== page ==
Virginia Woolf -To the Lighthouse: Part 1, The Window (1927)

Summary

They had not been to the house since the great war.  But before the war there was the last time, the last good time.

The last summer that the family–I mean, the entire family–stayed at the house on the Isle of Skye, their mother arranged everything.  Then, there were eight children, and the parents even still loved one another.  Which is not to say that the marriage was happy, but as far as these things go one might call it successful.  It was a success bought by the father’s professorship, and maintained by the mother’s exhaustive support to his ego.  This, she felt strongly, was the proper order of things.  The mother conducted all of her socializing and dinner parties and matchmaking with uncompromising adherence to the proper order of things.  Despite this, she was really a most beautiful and kindhearted lady.  It is a small mercy she would die so unexpectedly at summers’ end, before she could see the divorce her matchmaking had wrought.  Before she could see the great war, and which of her children’s lives it would claim.

Yes, before all of that, there was the last summer, and the evening at the end of the last summer, when she sat in the parlor while her husband read.  It was at such moments of uninterrupted thought she was most happy.  She drifted into soft dreamscapes of thought and non-thought.

And it is within this moment of her dreaming on the cusp of wakefulness and eternal dreams that I take my excerpt (accompanied by Monplaisir’s ‘Se recourber’ from the Free Music Archive):

And dismissing all this, as one passes in diving now a weed, now a straw, now a bubble, she felt again, sinking deeper, as she had felt in the hall when the others were talking. There is something I want–something I have come to get, and she fell deeper and deeper without knowing quite what it was, with her eyes closed.  And she waited a little, knitting, wondering, and slowly those words they had said at dinner, “the China rose is all abloom and buzzing with the honey bee,” began washing from side to side of her mind rhythmically, and as they washed, words, like little shaded lights, one red, one blue, one yellow, lit up in the dark of her mind, and seemed leaving their perches up there to fly across and across, or to cry out and to be echoed; so she turned and felt on the table beside her for a book.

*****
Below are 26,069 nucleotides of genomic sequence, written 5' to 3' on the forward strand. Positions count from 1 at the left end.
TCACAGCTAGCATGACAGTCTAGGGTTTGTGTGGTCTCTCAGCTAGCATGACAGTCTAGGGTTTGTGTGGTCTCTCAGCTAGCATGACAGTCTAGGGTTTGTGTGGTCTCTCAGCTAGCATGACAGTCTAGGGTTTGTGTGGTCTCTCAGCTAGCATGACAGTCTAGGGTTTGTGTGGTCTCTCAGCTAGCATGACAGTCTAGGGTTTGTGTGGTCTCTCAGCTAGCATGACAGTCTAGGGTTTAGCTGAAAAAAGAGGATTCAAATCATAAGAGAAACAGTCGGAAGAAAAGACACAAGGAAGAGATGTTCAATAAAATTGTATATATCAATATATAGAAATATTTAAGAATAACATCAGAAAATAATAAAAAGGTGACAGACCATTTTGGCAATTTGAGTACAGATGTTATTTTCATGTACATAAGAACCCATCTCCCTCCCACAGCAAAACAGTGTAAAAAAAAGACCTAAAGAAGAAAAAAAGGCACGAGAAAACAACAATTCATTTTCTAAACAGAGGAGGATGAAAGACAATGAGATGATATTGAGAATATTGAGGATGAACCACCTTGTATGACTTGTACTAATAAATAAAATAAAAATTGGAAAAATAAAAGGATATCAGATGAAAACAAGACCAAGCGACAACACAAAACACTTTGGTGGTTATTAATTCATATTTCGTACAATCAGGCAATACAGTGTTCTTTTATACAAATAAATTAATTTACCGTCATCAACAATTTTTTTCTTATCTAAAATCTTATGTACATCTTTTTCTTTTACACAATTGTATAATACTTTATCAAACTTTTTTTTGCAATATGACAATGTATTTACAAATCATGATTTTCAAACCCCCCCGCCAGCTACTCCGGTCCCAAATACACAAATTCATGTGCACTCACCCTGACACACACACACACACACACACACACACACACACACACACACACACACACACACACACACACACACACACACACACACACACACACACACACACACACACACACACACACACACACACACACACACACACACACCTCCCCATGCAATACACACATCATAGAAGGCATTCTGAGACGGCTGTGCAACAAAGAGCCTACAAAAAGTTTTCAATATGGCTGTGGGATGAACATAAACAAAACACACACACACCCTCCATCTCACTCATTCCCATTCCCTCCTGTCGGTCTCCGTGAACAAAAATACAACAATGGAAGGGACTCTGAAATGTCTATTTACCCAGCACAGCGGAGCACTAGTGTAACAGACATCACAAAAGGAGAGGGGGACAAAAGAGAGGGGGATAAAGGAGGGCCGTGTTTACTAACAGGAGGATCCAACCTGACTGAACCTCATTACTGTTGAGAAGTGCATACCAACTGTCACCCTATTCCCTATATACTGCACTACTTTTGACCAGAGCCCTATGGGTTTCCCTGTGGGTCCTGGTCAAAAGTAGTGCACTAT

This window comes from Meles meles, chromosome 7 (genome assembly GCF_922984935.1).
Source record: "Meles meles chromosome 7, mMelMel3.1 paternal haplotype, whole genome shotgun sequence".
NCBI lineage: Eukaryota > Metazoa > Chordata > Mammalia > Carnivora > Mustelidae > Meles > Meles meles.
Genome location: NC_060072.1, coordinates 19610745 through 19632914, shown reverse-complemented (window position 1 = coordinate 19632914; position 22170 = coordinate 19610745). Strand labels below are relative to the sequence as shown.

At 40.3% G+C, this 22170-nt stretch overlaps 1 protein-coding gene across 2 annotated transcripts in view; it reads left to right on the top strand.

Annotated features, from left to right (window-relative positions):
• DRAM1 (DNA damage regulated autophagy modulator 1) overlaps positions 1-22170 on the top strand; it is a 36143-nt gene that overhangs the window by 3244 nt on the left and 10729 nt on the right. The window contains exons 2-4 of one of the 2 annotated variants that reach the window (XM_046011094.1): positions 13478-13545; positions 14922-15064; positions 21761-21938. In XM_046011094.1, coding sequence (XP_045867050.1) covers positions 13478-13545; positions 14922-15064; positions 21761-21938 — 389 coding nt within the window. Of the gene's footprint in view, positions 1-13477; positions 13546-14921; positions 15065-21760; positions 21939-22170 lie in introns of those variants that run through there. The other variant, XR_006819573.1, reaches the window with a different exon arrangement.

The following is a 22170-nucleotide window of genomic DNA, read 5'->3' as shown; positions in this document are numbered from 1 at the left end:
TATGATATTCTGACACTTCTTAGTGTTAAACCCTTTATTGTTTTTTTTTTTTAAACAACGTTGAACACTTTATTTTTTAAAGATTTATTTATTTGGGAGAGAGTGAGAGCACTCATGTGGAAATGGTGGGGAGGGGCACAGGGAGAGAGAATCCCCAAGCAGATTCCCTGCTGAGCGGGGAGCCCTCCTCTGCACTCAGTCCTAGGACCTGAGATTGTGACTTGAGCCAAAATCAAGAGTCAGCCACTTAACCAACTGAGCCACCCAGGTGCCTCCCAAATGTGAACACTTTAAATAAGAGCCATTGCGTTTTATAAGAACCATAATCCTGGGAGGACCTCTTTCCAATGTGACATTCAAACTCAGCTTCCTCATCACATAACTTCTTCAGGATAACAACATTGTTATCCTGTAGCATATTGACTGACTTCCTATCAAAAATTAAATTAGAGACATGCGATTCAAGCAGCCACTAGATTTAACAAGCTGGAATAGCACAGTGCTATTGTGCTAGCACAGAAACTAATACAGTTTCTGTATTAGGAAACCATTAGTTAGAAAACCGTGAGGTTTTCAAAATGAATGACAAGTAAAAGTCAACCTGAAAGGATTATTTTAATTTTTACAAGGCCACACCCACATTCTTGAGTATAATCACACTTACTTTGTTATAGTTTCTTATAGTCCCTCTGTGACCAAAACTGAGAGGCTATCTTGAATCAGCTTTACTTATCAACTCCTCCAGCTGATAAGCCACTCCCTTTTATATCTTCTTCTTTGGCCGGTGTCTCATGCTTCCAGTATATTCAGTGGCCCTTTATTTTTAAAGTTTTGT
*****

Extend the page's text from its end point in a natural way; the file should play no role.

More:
And all the lives we ever lived

And all the lives to be,

Are full of trees and changing leaves,

she murmured, sticking her needles into the stocking. And she opened the book and began reading here and there at random, and as she did so she felt that she was climbing backwards, upwards, shoving her way up under petals that curved over her, so that she only knew this is white, or this is red. She did not know at first what the words meant at all.

Steer, hither steer your winged pines, all beaten Mariners

she read and turned the page, swinging herself, zigzagging this way and that, from one line to another as from one branch to another, from one red and white flower to another, until a little sound roused her–

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